The Narrators: Rooftop Artwork Heralds New Exhibition at Walker

A weather vane created by artist Chris Evans is a beacon for a new exhibition of contemporary and modern works from the Art Council Collection at the Walker Art Gallery.

Exploring the relationship between objects, architectural space and language, The Narrators: works from the Art Council Collection, runs from 11 October 2013 to 16 March 2014 under The Arts Council Collection Partnerships supported by Christie’s scheme.

Home Entertainment, Evans’ fully functioning weather vane, is perched on the Walker’s roof overlooking historic William Brown Street. With the phrase ‘Home Entertainment’ incorporated into the piece it points to Liverpool’s surrounding residential and shopping areas, and questions the role of the gallery in modern society.

There are around 21 pieces in the exhibition which respond to the Walker’s historic collection of fine and decorative art. Displayed amongst the permanent collection in various parts of the gallery, an intriguing visual dialogue is produced between artworks created centuries apart.

There is also a sculptural element to the selection and the exhibition explores a wide definition of the medium by featuring photographs and drawings as well as more traditional sculptural materials.

An international group of artists include Turner Prize nominee (2009) Lucy Skaer, Northern Art Prize nominees (2013) Tatham and O’Sullivan, John Cage, Becky Beasley and Aiko Miyawaki.


Ann Bukantas, Head of Fine Art said: “The Narrators is an exhibition which weaves around the gallery and brings new context to our historic collections. The Art Council Collection’s works are displayed alongside the Walker’s permanent collection, giving visitors a trail to explore the familiar spaces and works with new insight.

“We’re really pleased to be working with the Arts Council Collection on an exhibition which not only encourages a new perspective on existing displays but also exposes fascinating and unexpected parallels between artists.”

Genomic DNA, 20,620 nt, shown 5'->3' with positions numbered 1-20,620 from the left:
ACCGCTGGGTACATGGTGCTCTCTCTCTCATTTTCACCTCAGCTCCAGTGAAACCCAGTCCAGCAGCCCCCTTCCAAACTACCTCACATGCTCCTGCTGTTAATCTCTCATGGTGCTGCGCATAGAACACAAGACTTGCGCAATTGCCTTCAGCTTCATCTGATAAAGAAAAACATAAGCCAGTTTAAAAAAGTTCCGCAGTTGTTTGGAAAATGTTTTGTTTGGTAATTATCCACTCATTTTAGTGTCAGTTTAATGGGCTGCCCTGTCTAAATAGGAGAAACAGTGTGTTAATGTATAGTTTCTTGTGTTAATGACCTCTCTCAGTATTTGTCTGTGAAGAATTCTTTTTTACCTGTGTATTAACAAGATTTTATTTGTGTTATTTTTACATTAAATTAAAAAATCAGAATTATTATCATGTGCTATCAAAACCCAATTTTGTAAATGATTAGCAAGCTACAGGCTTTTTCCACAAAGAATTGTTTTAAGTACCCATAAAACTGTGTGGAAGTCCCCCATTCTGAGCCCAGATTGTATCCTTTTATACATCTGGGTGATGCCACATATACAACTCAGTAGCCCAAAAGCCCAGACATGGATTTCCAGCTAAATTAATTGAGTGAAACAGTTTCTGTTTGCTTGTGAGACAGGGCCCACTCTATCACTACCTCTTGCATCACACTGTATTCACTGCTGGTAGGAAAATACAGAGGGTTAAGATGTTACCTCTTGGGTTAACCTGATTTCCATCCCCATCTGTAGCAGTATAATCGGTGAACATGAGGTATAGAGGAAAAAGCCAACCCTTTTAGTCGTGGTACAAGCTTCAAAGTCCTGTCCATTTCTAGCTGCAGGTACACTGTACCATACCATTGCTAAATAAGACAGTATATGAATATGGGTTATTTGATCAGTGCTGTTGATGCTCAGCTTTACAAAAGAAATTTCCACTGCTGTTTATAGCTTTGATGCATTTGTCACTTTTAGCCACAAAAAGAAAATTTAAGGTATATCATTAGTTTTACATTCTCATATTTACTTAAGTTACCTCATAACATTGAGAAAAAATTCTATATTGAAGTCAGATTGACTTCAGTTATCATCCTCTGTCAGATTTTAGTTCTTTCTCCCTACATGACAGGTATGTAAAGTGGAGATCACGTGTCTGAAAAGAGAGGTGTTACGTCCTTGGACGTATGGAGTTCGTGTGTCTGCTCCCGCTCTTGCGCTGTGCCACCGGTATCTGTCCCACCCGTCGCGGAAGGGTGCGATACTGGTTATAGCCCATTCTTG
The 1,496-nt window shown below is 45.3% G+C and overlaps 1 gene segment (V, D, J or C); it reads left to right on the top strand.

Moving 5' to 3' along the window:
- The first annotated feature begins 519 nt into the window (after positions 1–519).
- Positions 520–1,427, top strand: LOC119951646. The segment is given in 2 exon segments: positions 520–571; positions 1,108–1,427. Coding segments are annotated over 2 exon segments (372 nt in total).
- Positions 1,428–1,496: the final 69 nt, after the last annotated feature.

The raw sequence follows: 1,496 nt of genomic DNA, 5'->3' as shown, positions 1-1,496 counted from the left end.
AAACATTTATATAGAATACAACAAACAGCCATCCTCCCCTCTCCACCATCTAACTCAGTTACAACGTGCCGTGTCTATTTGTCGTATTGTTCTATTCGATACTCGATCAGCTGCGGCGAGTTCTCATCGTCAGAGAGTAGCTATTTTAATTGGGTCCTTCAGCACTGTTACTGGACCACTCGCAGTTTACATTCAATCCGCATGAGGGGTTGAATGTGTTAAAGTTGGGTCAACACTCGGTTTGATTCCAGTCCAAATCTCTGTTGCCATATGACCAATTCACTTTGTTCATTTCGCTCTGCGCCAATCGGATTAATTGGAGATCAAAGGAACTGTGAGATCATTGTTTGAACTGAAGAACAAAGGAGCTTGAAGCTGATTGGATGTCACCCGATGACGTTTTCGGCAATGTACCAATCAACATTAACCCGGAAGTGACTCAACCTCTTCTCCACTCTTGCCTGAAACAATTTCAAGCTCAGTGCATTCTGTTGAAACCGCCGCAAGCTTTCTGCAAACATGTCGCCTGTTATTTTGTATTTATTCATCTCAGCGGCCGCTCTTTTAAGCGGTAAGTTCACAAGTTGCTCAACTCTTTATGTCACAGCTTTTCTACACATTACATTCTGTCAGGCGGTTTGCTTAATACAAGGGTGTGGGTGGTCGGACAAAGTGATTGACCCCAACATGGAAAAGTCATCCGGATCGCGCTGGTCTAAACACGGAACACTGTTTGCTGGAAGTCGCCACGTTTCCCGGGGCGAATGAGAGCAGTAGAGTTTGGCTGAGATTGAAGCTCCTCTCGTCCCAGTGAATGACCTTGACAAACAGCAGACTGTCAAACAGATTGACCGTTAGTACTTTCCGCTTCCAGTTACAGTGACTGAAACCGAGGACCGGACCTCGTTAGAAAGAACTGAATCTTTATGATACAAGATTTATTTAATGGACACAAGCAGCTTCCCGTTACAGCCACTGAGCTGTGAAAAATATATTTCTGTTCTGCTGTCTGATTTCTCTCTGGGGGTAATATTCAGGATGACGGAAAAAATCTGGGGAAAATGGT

Exhibition highlights:

  • Suncycle, a rarely exhibited art work by British concrete poet and artist Kenelm Cox, is shown in the sculpture gallery.
  • The melancholic and surreal imagery in Becky Beasley’s photographic series, Surface Coverings/The Feral Works features concealed everyday objects inspired by The Burrow (1925), a short story by Franz Kafka. Two 19th century sculptures of Greek mythological figures by Auguste Rodin, one of the first sculptors to use photography during his creative process, are displayed close by. Rodin had close relationships with many writers and poets, such as Rainer Maria Rilke, who wrote extensively about his work, including the Walkers’ Danaid (1901-2). Both artists’ work reveal similar methods of combining images, objects and language to produce meaning.
  • The terror on David Garrick’s face as he plays the role of Richard III in Hogarth’s 1745 painting from the Walker’s collection takes on a new meaning when exhibited above Tatham and O’Sullivan’s HK Marble (Absolute Black Zimbabwe). The thick black letters spell out the stark slogan ‘Heroin Kills’ as Garrick, powerless, looks on.
  • Leonora (The Tyrant) by Lucy Skaer is part of a series of works, inspired by a meeting with the Surrealist artist and novelist Leonora Carrington in Mexico. The 19th-century oak table, inlaid with a mother-of-pearl image of clenched hands is on display in the same room as a Victorian ‘cabinet of curiosities’ which includes the Walker’s cast bronze hand of Pre-Raphaelite artist William Holman Hunt.
  • Three exquisite, elaborate medieval manuscripts from the Walker’s collection reveal centuries of study and interpretation, through annotations and drawings in the margins. The composition of a rare artwork by German-Argentine composer Mauricio Kagel called Escapade of Strings, echoes the geometrical page proportions and margins of the manuscripts. Work by another composer, the American John Cage, who was also a poet and philosopher is also on display. Not wanting to say anything about Marcel, a tribute to his friend Marcel Duchamp, is made up of 8 perspex layers, installed in a random order so that it changes every time it is displayed.

Launching at the same time, local artist-led gallery The Royal Standard will present film, video and audio works selected from the Arts Council Collection. These will be presented alongside a programme of events, talks and an art-writing residency. The Royal Standard exhibition will be on until 17 November (Open Saturday and Sunday or by appointment only). Please check the website for further details: